Wednesday 28 September 2016

John Daly: Valentine's Day: More drive-by shootings by Cupid and once more he'll probably miss

John Daly

Published 13/02/2016 | 02:30

Valentines day flowers
Valentines day flowers

'Are you lonesome tonight, do you miss me tonight, are you sorry we drifted apart?' The lyrics from that 1969 Elvis hit will hum in many a head this weekend as another Valentine's Day rolls around - especially if you're a forlorn Irish male.

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Bad enough that thousands of us might yearn for a non-existent squeeze tomorrow morning, but now we've chained to it the added albatross of having been voted the ugliest mugs in the world as well. After the elite dating site, beautiful people.com, gave its seal of disapproval to nine out of 10 single Irish males who applied to upload their profiles last year, February 14, 2016, has been designated a Valentine's Day massacre, even before we struggle into our heart-shaped boxer shorts. With nary a single card on the mantelpiece, us singletons will emerge into a garish red and pink world tomorrow, raining curses down on the head of that short-sighted little fecker called Cupid, shooting his arrows everywhere but here. Is there not something slightly disturbing in the notion of a naked cherub whizzing about hither and yon with an unlicensed bow, anyway?

The original St Valentine rebelled against a Roman edict preventing soldiers from marrying. Imprisoned for performing secret marriages, the Christian priest got a lot more than a velveteen box of chocs for his troubles - scourged, stoned and decapitated in 269AD - leaving behind a note signed 'From your Valentine' to a young girl whose blindness he cured.

"What Valentine means to me as a priest is that there comes a time where you have to lay your life upon the line for what you believe," said Father Frank O'Gara, of Dublin's Whitefriar Street Church, which contains the saint's remains. It's a strange kind of homage typical of our material age when millions across the world instead put their credit cards on the line for surge-priced fuzzy-wuzzy teddy bears and €100 rose bouquets.

Everybody has their favourite Valentine's quote, and Peanuts creator Charles M Schultz fairly seconds that emotion: "All you need is love, but a little chocolate now and then doesn't hurt."

Unlike Pooh Bear's AA Milne, who must have been passing the sick bucket when he opined: "If you live to be a hundred, I want to live to be a hundred minus one day so I never have to live without you."

One of 2016's most unlikely candidates for love quotes is none other than Donald Trump, especially after a London creative agency launched an ironic Valentine's campaign, printing cards updated with some of his more outrageous comments. "The beauty of me is that I'm very rich, but you are just plain beautiful." Awwww. Or how about: "I'm the worst thing that's ever happened to Isil, but you're the best thing that's ever happened to me." Stop it, Donny. Please.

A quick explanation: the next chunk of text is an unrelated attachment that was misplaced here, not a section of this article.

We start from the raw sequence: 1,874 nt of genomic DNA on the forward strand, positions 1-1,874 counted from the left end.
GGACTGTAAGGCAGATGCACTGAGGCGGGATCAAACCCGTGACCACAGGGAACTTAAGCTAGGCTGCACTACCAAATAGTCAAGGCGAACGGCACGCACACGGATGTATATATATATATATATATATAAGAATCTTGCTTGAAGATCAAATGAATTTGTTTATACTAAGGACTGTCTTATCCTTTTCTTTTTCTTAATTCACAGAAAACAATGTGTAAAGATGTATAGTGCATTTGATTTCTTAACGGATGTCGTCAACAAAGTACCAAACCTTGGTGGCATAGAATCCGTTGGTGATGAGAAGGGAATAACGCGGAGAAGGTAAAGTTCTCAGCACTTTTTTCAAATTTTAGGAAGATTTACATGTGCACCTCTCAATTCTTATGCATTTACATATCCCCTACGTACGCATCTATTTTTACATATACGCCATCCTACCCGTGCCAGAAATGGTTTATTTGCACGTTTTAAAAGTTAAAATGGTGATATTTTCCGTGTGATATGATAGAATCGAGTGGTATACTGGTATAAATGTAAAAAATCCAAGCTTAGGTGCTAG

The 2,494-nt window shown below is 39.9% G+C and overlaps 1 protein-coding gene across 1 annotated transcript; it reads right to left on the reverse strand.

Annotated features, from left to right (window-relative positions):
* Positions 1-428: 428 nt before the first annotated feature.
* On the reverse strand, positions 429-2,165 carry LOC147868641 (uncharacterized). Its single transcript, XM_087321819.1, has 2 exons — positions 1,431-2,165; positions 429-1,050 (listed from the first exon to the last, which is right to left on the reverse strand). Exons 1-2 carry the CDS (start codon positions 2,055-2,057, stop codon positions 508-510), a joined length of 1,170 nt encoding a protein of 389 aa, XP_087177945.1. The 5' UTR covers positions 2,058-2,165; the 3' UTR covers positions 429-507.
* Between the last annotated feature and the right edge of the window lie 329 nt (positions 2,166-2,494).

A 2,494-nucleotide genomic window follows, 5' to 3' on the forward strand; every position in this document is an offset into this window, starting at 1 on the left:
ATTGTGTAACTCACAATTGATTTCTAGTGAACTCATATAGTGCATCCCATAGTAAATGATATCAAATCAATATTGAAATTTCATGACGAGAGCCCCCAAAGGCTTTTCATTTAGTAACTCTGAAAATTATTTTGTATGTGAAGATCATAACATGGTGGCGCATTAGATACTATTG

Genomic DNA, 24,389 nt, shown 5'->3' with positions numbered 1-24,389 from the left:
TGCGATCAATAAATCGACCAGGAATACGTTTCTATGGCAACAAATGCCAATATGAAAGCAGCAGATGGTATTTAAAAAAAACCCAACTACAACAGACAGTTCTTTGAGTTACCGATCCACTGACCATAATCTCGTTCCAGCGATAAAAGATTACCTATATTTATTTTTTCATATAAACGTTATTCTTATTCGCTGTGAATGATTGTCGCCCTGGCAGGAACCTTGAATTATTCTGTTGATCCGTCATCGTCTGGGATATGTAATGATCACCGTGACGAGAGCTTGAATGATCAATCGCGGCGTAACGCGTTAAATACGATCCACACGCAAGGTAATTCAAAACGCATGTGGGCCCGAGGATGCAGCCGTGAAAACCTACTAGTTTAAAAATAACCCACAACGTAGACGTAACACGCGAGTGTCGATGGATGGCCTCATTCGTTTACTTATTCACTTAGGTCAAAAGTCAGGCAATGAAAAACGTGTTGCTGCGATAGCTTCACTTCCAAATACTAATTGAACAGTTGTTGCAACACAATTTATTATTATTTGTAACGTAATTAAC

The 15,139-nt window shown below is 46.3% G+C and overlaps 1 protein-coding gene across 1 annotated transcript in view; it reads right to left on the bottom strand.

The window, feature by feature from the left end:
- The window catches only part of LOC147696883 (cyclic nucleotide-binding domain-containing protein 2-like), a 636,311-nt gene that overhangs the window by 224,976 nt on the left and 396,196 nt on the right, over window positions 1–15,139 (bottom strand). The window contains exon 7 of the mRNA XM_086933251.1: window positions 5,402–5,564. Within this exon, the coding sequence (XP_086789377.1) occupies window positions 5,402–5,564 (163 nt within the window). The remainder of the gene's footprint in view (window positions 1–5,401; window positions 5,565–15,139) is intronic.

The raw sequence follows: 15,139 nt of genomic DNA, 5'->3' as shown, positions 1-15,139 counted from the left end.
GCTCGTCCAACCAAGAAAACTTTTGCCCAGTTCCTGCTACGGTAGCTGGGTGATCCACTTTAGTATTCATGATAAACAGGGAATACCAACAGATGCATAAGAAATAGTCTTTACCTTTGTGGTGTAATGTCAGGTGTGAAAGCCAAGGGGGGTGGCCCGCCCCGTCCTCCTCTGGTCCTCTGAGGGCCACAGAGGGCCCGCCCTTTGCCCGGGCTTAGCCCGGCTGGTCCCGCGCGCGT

In the end, we're all prisoners of our genetics when it comes to love, it seems - human lab rats sniffing the corners of our cages for a similar rodent to make whoopee with.

"When we are meeting someone, we are assessing whether or not we find them attractive," says dating coach and registered family therapist David Kavanagh, author of 'Love Rewired'.

"These amazing feelings have nothing to do with finding your one true love; rather, the brain is releasing a load of chemicals just so you might mate with this person."

These chemicals include oxytocin, serotonin and dopamine - the latter being the same one unleashed when we scoff chocolate or have sex.

While romance is an intrinsic part of the experience of falling in love, it will not last forever unless we, ahem, put our backs into it.

"Physical contact with our partners is essential. I'm not talking about sex, but cuddling too. Kissing is so important for our relationships. The kisses should be longer, more prolonged," Kavanagh says.

Often it's the great doomed love stories that fire the imagination on February 14 - and Ireland has more than a few of those. Kitty O'Shea wrote of an assignation on a train from Charing Cross Station with Charles Stewart Parnell in 1880: "As our eyes met, he turned and walked by my side. He tucked his coat round me, and leaning over to fold it more closely whispered 'I love you'. I slipped my hand into his and I knew I was not afraid."

In another dangerous romance 40 years later, another couple held each other tight as darkness loomed in the distance. "How I wished to be near you so that I could put my arms tightly around your neck and that nothing could happen to you," Kitty Kiernan wrote to Michael Collins shortly before he was killed.

"I wouldn't be a bit afraid when I'd be beside you, and if you were killed I'd be dying with you and that would be far better than if I were left alone behind."

In the end, maybe the best Valentine result will come from forgetting the grand gesture and opting instead for a breakfast tray of toast and a cuppa as the optimum expression of those three little words.

Irish Independent

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